Can Subsequent Creditors Rely Upon the Accuracy of Existing UCC-1 Financing Statements?
Collateral descriptions in Uniform Commercial Code (“UCC”) financing statements have been the genesis of numerous conflicts between creditors. The purpose of a financing statement is to give notice to subsequent creditors of a prior security interest in personal property . In order to achieve these objectives the financing statement must accurately describe the collateral. However, a subsequent creditor may be required to do more than simply review active UCC-1 financing statements to determine whether a given debtor has already encumbered its personal property assets, and ambiguities may only serve to impose additional duties of inquiry on the subsequent creditor.
This was the subject of a dispute recently decided in the United States Bankruptcy Court for the Western District of Missouri in In re: 8760 Service Group, LLC (In re 8760 Service Group, LLC, 65 Bankr. Ct. Dec. (CRR) 170, (Bankr. W.D. Mo. 2018)).
In In re: 8760 Service Group, LLC, the debtor, 8760 Service Group, LLC (“Debtor”), operated a custom industrial construction and fabrication business with its office located at 1803 W. Main Street, Sedalia, Missouri. (“Main Street Property”). The creditor, Bancorpsouth Bank (“BCS”) , made a number of loans to Debtor and Pelham Property, LLC (“Pelham”), a single purpose entity formed to own the real property located at 5105 Pelham Drive, Sedalia, Missouri (“Pelham Property”), from which Debtor operated its fabrication facility. Debtor was the only member of Pelham. To secure these loans, Pelham executed and recorded a deed of trust and fixture filing on the Pelham Property in favor of BCS, and Debtor granted BCS a personal property security interest in collateral described in BCS’s UCC-1 financing statement as “all accounts receivable, inventory, equipment, and all business assets located at [the Main Street Property]”. Subsequently, a blast booth was installed in the building located at the Pelham Property. It was funded by proceeds from Pelham’s construction loan from BCS. However, the construction contract and the invoices for the blast booth’s construction were in the name of Debtor.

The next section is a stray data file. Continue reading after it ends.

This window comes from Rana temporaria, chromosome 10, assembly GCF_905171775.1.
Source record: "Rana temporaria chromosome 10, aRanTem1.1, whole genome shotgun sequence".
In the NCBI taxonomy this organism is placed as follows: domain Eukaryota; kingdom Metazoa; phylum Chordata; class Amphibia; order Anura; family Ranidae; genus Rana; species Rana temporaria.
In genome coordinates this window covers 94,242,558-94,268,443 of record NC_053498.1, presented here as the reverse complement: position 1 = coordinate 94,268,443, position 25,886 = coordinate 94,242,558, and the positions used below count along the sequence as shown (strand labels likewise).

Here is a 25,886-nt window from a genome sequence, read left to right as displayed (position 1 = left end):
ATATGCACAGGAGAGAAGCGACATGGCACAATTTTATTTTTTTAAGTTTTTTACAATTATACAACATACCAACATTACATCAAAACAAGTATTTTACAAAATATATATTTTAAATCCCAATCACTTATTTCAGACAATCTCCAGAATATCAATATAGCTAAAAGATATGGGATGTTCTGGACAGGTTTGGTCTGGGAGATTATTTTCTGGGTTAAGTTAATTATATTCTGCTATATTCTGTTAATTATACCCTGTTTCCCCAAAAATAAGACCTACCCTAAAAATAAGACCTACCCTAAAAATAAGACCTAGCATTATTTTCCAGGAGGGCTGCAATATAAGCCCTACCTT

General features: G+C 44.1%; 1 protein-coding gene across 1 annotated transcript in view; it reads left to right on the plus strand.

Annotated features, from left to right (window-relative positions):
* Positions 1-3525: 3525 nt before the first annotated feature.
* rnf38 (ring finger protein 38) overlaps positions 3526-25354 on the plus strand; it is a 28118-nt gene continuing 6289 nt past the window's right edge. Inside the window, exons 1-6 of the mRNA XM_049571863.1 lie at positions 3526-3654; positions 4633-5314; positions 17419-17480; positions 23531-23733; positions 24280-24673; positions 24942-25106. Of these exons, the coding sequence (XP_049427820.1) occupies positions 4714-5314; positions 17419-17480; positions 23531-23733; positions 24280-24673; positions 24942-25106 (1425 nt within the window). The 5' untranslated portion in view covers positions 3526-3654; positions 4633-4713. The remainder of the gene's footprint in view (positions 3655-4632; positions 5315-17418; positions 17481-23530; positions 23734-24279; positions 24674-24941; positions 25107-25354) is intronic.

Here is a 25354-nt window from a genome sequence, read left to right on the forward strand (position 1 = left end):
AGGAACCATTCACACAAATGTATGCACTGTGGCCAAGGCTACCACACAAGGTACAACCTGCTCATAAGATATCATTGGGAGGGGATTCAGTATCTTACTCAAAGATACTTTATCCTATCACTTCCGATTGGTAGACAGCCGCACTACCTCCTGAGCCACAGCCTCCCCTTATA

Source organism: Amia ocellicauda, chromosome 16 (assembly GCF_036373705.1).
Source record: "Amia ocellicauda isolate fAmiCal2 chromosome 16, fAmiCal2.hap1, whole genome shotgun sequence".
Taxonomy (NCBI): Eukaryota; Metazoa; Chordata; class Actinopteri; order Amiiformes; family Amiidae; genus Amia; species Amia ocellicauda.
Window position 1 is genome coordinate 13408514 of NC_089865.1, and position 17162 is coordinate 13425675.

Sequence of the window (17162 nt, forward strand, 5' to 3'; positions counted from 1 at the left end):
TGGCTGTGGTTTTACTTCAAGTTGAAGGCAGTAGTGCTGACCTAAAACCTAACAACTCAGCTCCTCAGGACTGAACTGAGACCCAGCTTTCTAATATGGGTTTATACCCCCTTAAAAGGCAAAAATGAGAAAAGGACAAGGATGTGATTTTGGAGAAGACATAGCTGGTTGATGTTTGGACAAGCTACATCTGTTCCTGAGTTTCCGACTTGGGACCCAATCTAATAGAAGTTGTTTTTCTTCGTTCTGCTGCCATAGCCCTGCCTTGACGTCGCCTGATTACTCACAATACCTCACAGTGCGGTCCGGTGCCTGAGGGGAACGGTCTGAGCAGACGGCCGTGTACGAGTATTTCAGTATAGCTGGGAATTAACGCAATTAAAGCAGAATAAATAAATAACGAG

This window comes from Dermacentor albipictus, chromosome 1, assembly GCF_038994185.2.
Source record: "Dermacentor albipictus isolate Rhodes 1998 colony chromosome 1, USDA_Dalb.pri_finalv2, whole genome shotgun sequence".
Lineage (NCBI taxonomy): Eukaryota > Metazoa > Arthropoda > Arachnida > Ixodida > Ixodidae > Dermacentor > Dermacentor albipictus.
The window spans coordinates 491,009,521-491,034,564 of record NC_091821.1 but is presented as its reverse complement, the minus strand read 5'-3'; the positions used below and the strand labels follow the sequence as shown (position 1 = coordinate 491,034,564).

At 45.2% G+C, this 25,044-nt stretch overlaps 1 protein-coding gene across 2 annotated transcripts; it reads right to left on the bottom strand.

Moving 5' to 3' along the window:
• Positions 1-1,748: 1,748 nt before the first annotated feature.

Subsequently, Hudson Insurance Company (“Hudson”) provided payment and performance bonds for the account of the Debtor. To secure Debtor’s repayment obligations to Hudson in connection with the bonds, Debtor granted security interests to Hudson in substantially all of Debtor’s property. Hudson filed a UCC-1 financing statement with respect to Debtor’s inventory, equipment and accounts.
The Debtor and Pelham subsequently filed Bankruptcy, and a dispute arose between BCS and Hudson as to the existence and priority of their respective and competing security interests in the inventory and equipment of the Debtor, including the blast booth located on the Pelham Property.
BCS contended that the collateral description in its UCC-1 financing statement filed against the Debtor could reasonably be interpreted two ways: (1) that the address restricts all described collateral to only that which is located on the Main Street Property, OR (2) that the commas separating out the various types of collateral, and addition of the second “all” (i.e., “and all business assets located at…”(emphasis added)) serve to limit the effect of the reference to a specific property address only to the business assets of the Debtor, and that BCS’s security interests in “…all accounts receivable, inventory, equipment…” mean precisely that; all accounts receivable, inventory, equipment, wherever they may be located, including equipment (i.e., the blast booth) located on the Pelham Property. BCS went further in asserting that since there were two reasonable interpretations then its financing statements were not seriously misleading and triggered a duty to further investigate the extent of BCS’s security interest. The Court agreed with BCS. The Court reiterated that it views the validity of a financing statement in terms of whether “it provides notice that a person may have a security interest in the collateral claimed.” Further, the Court noted that the UCC recognizes further inquiry may be necessary and that therefore, errors or omissions in the description of the collateral do not render financing statements ineffective unless they are seriously misleading. Based upon that reasoning, the Court held that Hudson’s claim in the Debtor’s equipment (including the blast booth) was subordinate to BCS’s.
This case should serve to remind creditors that if the collateral description in a pre-existing UCC-1 financing statement is ambiguous or subject to multiple interpretations, it is incumbent upon the subsequent creditor to reach out to the existing creditor(s) to clarify and/or confirm the nature and extent of any pre-existing liens on the collateral.
By Christopher Gravell
Associate at Frandzel Robins Bloom & Csato, L.C.